Our Latest News

Encounter Maria Island

20/10/2017

Encounter Maria Island's new ferry Osprey V, that will allow even more visitors to enjoy one of the State's best tourism attractions, was launched today.More

Progress on Cradle Mountain Master Plan

19/10/2017

An important milestone in the Cradle Mountain Master Plan project has been reached following a competitive tender process, with Cumulus Studio chosen to design the Cradle Mountain gateway precinct and the Dove Lake viewing shelter.More

Exciting new proposal for Tasmania's South East Cape

16/10/2017

Award-winning local tourism operator Ian Johnstone can now progress a new project to lease and licence negotiations under the Tourism Opportunities in Tasmania's National Parks, Reserves and Crown Land process.More

Summary of Tasmania's Nature Based Tourism Program, January 2001

The full version of Tasmania's Nature Based Tourism Program January 2001 can be downloaded as a PDF File (862 Kb)

Summary

Tasmania has a wealth of easily accessible natural areas that are becoming increasingly popular with visitors, both Tasmanian and those from interstate and overseas. The promotion of Tasmania to attract tourist visitors to the state is focussed on our wilderness and natural environment. The Parks and Wildlife Service is the lead agency for the Nature Based Tourism Program, a program to improve and increase the range of opportunities for visitors to enjoy, appreciate and learn about Tasmania's parks and reserves, to provide projects that are the base for sustainable nature based tourism and to provide partnership opportunities with local communities based on quality nature based tourism opportunities.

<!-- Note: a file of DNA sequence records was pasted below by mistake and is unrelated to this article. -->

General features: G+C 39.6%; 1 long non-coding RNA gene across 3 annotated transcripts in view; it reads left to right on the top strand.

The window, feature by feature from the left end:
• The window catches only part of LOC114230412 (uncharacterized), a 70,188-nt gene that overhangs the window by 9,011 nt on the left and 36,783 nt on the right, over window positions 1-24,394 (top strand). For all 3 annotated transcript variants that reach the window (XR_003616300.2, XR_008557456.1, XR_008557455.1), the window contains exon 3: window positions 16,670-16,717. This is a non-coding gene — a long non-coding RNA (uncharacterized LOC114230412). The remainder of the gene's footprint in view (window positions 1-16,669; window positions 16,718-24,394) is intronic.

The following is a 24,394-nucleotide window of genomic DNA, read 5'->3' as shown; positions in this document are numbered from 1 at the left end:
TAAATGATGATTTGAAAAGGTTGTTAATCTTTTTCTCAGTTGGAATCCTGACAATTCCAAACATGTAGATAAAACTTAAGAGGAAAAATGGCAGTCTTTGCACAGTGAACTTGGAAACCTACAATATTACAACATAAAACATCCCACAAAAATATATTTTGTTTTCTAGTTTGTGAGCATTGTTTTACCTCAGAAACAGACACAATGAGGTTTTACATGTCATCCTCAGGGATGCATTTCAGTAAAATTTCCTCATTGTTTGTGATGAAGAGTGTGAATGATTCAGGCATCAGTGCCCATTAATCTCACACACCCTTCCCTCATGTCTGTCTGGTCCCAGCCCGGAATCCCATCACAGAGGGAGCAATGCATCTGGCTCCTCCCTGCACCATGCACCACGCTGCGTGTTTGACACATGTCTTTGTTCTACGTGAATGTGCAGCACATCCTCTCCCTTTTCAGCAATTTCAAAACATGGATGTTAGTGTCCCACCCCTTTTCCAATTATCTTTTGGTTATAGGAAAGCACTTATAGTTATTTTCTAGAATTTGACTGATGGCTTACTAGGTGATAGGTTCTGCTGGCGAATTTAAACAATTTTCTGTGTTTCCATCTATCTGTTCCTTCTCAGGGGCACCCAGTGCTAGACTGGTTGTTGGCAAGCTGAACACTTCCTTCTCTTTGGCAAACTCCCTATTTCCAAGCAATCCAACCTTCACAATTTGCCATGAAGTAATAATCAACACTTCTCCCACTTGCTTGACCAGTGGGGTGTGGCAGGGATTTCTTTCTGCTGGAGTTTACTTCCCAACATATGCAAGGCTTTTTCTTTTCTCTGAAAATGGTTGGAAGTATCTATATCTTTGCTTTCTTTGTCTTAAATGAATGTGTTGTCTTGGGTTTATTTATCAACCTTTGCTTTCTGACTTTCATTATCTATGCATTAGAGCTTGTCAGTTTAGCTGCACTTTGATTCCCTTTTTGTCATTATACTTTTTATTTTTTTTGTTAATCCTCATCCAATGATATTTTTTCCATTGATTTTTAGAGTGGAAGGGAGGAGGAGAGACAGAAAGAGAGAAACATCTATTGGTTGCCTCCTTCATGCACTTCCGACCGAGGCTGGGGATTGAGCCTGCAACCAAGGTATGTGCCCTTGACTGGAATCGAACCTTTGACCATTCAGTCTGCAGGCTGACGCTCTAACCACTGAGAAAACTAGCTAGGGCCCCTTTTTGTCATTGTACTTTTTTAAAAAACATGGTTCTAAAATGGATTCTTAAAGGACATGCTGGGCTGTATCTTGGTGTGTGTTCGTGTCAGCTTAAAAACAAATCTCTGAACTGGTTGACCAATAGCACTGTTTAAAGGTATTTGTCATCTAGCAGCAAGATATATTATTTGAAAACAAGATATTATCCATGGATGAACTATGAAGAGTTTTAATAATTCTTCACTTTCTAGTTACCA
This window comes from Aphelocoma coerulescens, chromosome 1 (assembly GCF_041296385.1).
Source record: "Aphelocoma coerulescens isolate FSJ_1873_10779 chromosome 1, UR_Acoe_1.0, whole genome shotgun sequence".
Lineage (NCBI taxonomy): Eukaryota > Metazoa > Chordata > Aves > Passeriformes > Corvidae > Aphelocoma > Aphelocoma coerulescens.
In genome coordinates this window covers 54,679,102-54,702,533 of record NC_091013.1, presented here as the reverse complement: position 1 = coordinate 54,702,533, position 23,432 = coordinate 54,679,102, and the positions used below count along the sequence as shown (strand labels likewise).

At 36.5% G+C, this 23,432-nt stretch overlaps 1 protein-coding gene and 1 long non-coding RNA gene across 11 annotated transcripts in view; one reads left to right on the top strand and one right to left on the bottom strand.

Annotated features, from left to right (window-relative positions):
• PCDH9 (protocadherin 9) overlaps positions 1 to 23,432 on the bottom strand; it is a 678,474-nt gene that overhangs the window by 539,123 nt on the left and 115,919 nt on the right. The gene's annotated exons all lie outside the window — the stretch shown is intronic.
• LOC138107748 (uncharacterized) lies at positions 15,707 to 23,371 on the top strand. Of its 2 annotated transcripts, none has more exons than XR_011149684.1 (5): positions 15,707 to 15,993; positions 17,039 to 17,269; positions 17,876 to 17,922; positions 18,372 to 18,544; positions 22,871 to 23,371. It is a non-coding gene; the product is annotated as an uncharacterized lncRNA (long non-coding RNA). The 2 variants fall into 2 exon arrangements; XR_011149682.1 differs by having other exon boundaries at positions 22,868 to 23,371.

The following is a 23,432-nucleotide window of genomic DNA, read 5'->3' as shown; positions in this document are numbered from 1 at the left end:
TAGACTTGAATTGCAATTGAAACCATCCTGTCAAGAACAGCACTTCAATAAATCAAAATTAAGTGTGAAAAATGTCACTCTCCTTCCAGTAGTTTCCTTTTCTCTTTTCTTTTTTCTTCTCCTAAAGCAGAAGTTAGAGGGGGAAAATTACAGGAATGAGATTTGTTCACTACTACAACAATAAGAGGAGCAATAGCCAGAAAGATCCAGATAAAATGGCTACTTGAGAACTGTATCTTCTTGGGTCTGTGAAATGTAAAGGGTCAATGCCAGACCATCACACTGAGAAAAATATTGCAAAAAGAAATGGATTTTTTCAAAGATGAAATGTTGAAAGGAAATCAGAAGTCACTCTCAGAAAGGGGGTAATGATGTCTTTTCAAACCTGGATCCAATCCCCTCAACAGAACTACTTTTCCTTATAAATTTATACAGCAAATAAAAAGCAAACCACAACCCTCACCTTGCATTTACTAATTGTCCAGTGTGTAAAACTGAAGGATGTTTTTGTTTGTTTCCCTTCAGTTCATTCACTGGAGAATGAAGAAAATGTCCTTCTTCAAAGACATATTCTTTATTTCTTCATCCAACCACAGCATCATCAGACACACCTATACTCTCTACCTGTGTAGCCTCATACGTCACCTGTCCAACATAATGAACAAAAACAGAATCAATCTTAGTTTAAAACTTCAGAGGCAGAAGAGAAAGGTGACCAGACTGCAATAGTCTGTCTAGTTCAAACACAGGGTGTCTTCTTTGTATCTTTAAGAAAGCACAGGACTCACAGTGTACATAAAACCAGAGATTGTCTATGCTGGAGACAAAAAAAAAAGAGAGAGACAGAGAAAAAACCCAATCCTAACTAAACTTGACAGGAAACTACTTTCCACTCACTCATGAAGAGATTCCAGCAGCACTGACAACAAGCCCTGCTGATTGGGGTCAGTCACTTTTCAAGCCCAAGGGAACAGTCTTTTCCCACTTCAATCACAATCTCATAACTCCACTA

Some of the works under this program include new visitor centres at Mt Field and Freycinet, improved facilities at Hastings Caves, improved access and facilities at Narawntapu National Park and developing a network of walking tracks on the Tasman Peninsula to form the Tasman Coastal Track. Other projects that offer sustainable nature based tourism opportunities will be progressively added to the program.

Funding for the various works under the program has been made available from a variety of Local, State and Federal sources. These include but are not limited to the Natural Heritage Trust ($7.695M), the Regional Forest Agreement ($3M), the State Government's Capital Investment Program ($1.573M), Local Government and the Department of Housing and Regional Development.

Projects making up the majority of the current program are overseen by a Steering Committee including representatives from the Parks and Wildlife Service, Tourism Tasmania, Forestry Tasmania, the Office of Aboriginal Affairs, Environment Australia and the Department of Industry, Science and Resources. The first project to be completed under the program, the development of a Visitor Interpretation Centre and completion of the extensive wetlands boardwalks at Tamar Island, was opened in November 2000. All works under the program will be completed for use and enjoyment by visitors by 2002.